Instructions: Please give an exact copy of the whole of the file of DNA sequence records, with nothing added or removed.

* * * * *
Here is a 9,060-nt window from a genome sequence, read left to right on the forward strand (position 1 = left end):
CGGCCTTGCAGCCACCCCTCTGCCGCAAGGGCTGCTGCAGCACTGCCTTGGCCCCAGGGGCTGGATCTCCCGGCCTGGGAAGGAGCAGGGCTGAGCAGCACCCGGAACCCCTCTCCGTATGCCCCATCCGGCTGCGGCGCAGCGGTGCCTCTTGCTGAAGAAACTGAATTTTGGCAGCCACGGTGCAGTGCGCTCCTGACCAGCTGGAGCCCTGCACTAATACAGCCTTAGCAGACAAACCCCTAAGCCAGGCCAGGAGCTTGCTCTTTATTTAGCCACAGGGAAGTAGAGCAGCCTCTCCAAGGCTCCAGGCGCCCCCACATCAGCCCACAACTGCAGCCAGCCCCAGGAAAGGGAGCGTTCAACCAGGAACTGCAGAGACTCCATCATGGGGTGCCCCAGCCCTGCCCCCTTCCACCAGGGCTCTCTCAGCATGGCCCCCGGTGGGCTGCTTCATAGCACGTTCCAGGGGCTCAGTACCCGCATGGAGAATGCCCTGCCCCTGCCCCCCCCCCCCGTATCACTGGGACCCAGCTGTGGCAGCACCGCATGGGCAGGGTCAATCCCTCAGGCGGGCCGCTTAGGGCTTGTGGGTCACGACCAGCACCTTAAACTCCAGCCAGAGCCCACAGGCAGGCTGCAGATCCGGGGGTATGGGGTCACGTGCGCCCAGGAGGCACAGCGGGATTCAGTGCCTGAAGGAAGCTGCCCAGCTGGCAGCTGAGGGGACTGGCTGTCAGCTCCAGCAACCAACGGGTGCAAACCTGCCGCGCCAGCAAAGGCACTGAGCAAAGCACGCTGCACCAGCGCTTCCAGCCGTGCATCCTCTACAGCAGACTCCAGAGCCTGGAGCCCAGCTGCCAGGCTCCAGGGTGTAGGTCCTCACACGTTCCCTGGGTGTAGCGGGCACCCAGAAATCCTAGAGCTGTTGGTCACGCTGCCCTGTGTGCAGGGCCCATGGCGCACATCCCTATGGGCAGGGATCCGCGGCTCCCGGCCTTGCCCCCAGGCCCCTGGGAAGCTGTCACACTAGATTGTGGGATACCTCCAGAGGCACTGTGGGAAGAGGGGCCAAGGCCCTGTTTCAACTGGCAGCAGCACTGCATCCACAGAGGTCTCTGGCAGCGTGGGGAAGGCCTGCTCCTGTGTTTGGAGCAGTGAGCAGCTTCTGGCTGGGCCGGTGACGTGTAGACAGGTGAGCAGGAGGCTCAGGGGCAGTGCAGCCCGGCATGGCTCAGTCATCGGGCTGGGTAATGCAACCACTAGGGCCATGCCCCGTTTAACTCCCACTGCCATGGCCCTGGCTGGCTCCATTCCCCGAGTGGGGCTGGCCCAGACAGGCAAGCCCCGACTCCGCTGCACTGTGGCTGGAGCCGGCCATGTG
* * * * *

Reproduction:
Here is a 9,060-nt window from a genome sequence, read left to right on the forward strand (position 1 = left end):
CGGCCTTGCAGCCACCCCTCTGCCGCAAGGGCTGCTGCAGCACTGCCTTGGCCCCAGGGGCTGGATCTCCCGGCCTGGGAAGGAGCAGGGCTGAGCAGCACCCGGAACCCCTCTCCGTATGCCCCATCCGGCTGCGGCGCAGCGGTGCCTCTTGCTGAAGAAACTGAATTTTGGCAGCCACGGTGCAGTGCGCTCCTGACCAGCTGGAGCCCTGCACTAATACAGCCTTAGCAGACAAACCCCTAAGCCAGGCCAGGAGCTTGCTCTTTATTTAGCCACAGGGAAGTAGAGCAGCCTCTCCAAGGCTCCAGGCGCCCCCACATCAGCCCACAACTGCAGCCAGCCCCAGGAAAGGGAGCGTTCAACCAGGAACTGCAGAGACTCCATCATGGGGTGCCCCAGCCCTGCCCCCTTCCACCAGGGCTCTCTCAGCATGGCCCCCGGTGGGCTGCTTCATAGCACGTTCCAGGGGCTCAGTACCCGCATGGAGAATGCCCTGCCCCTGCCCCCCCCCCCCGTATCACTGGGACCCAGCTGTGGCAGCACCGCATGGGCAGGGTCAATCCCTCAGGCGGGCCGCTTAGGGCTTGTGGGTCACGACCAGCACCTTAAACTCCAGCCAGAGCCCACAGGCAGGCTGCAGATCCGGGGGTATGGGGTCACGTGCGCCCAGGAGGCACAGCGGGATTCAGTGCCTGAAGGAAGCTGCCCAGCTGGCAGCTGAGGGGACTGGCTGTCAGCTCCAGCAACCAACGGGTGCAAACCTGCCGCGCCAGCAAAGGCACTGAGCAAAGCACGCTGCACCAGCGCTTCCAGCCGTGCATCCTCTACAGCAGACTCCAGAGCCTGGAGCCCAGCTGCCAGGCTCCAGGGTGTAGGTCCTCACACGTTCCCTGGGTGTAGCGGGCACCCAGAAATCCTAGAGCTGTTGGTCACGCTGCCCTGTGTGCAGGGCCCATGGCGCACATCCCTATGGGCAGGGATCCGCGGCTCCCGGCCTTGCCCCCAGGCCCCTGGGAAGCTGTCACACTAGATTGTGGGATACCTCCAGAGGCACTGTGGGAAGAGGGGCCAAGGCCCTGTTTCAACTGGCAGCAGCACTGCATCCACAGAGGTCTCTGGCAGCGTGGGGAAGGCCTGCTCCTGTGTTTGGAGCAGTGAGCAGCTTCTGGCTGGGCCGGTGACGTGTAGACAGGTGAGCAGGAGGCTCAGGGGCAGTGCAGCCCGGCATGGCTCAGTCATCGGGCTGGGTAATGCAACCACTAGGGCCATGCCCCGTTTAACTCCCACTGCCATGGCCCTGGCTGGCTCCATTCCCCGAGTGGGGCTGGCCCAGACAGGCAAGCCCCGACTCCGCTGCACTGTGGCTGGAGCCGGCCATGTG